Showing posts from February, 2015

From The Archives: Tobermory

Here is another image from the MacLean Photographic archives, this time a shot of Tobermory harbour from our last trip to the Isle of Mull in May 2013.

We are regular visitors to the Isle of Mull but since we moved to Dunbar in August 2013 we haven't had the opportunity to visit the island, which is something that will need to be remedied in 2015 and was the reason I was searching through my many archive images of Mull.

This image was taken late evening and is just typical of the light that can be found on Mull.  The sky had been grey and lifeless but a change in the weather allowed the sun to peep through and add a bit of colour to the scene, which I assisted by using a grad filter on the camera.

Tobermory Harbour front is one of the most photographed scenes in Scotland with the colourful houses - the Mishnish Hotel had been repainted back to yellow from a dark grey over the previous winter - and boats moored up, though on this particular day the waterfront was pretty empty.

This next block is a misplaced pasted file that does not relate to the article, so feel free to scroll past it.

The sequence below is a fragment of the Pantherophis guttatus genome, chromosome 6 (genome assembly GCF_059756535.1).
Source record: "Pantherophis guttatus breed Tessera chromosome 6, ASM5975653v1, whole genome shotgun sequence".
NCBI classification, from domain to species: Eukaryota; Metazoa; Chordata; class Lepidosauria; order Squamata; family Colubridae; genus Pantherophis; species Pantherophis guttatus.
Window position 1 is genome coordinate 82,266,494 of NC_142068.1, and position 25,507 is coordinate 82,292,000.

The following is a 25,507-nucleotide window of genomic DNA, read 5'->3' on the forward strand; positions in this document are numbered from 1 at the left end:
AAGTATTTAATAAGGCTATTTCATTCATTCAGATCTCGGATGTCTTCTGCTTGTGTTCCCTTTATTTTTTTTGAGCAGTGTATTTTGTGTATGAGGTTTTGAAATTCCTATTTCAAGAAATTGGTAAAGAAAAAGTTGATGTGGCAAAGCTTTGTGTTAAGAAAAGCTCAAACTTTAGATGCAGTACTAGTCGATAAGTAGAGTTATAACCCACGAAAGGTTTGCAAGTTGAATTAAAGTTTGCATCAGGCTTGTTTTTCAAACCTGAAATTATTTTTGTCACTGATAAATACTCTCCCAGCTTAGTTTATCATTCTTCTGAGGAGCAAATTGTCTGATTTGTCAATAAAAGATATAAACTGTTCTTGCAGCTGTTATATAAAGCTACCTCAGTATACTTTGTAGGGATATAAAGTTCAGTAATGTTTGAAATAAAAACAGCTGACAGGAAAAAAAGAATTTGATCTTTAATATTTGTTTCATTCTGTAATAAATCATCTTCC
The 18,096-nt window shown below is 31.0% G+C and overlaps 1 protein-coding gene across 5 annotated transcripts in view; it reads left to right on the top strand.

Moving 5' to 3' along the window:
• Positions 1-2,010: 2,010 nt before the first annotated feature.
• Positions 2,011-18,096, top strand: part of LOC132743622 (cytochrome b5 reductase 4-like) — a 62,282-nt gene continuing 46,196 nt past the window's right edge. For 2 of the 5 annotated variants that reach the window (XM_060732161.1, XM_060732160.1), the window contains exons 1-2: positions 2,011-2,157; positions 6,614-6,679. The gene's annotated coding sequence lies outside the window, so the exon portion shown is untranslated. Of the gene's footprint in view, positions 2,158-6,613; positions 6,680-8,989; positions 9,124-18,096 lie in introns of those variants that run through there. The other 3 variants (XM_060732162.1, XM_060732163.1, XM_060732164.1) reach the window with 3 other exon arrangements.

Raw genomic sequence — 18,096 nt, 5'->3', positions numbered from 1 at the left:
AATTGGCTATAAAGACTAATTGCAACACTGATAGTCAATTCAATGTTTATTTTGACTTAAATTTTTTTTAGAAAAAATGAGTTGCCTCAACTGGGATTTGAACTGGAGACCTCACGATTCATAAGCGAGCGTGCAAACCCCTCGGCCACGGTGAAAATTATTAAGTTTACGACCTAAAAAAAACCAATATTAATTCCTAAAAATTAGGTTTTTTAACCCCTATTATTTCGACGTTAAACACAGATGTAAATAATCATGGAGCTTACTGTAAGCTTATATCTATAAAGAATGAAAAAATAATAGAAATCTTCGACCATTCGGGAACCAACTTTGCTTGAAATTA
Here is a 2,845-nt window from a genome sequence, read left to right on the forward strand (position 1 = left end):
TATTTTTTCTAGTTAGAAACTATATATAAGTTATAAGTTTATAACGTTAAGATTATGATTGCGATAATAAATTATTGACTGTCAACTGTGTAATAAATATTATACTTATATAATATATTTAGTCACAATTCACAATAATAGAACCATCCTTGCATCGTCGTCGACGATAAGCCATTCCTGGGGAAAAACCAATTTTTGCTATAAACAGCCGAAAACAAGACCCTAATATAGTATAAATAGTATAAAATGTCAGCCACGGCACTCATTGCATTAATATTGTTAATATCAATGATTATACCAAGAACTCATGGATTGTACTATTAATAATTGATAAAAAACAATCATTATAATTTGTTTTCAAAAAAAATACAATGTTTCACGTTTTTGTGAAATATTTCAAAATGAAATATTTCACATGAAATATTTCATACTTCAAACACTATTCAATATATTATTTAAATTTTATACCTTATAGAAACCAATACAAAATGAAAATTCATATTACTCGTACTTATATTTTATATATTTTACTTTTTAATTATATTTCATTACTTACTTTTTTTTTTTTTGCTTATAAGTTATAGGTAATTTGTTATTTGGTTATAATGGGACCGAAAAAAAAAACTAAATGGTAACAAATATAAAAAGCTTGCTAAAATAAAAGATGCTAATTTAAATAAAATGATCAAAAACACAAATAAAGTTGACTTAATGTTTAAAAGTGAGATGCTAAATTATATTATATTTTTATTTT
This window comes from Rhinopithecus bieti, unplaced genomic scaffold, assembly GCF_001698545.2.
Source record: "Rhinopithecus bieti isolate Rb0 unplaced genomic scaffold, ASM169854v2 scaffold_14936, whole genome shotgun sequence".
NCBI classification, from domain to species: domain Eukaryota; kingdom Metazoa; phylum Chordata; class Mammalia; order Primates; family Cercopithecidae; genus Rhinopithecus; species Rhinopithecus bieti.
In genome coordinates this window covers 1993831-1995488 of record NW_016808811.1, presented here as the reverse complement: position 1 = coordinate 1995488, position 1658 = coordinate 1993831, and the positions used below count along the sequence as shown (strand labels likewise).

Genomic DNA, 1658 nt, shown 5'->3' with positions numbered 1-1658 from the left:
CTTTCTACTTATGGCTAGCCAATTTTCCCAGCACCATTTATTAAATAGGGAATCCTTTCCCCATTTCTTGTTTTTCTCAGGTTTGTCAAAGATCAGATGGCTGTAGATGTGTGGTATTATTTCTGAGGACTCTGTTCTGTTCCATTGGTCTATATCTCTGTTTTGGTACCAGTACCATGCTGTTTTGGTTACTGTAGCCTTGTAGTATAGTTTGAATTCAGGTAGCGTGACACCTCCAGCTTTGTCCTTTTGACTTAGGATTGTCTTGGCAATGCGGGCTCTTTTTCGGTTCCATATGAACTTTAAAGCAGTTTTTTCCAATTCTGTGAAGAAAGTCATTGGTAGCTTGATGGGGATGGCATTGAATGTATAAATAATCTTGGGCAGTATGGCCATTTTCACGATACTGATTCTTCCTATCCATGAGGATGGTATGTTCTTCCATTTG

This ima…

After the Sun Sets

I love a good sunset as much as the next landscape photographer and given the opportunity I will grab my gear and head out to the beaches here in East Lothian and set the camera on the tripod to get the last golden glow of the setting sun.

What amazes me is how many photographers pack up as soon as the sun has dropped below the horizon thinking that the photographic opportunities are done.  In fact the best light is often just before the dawn or just after the sun has set and a lot of photographers are missing a golden opportunity (pun intended!)

The best way to capture the twilight you need to be set up in good time as the sun is dropping towards the horizon and you'll need to have your camera strapped to a sturdy tripod and to use a cable release as the shutter speeds start to get longer very quickly once the light has gone.

Once the sun drops below the horizon you'll notice the colours shift from bright oranges and reds to purple to blue before turning black.  It all happens q…

What's Your Desktop Image?

Computer desktops are very personal things and everyone treats their's differently.  I suppose being a photographer makes it easier to personalise my two desktops but my dilemma is always which image do I choose.  I tend to change my desktop image once every couple of months and it is usually when I  been somewhere interesting and want something to brighten my day when I'm chained to the desk.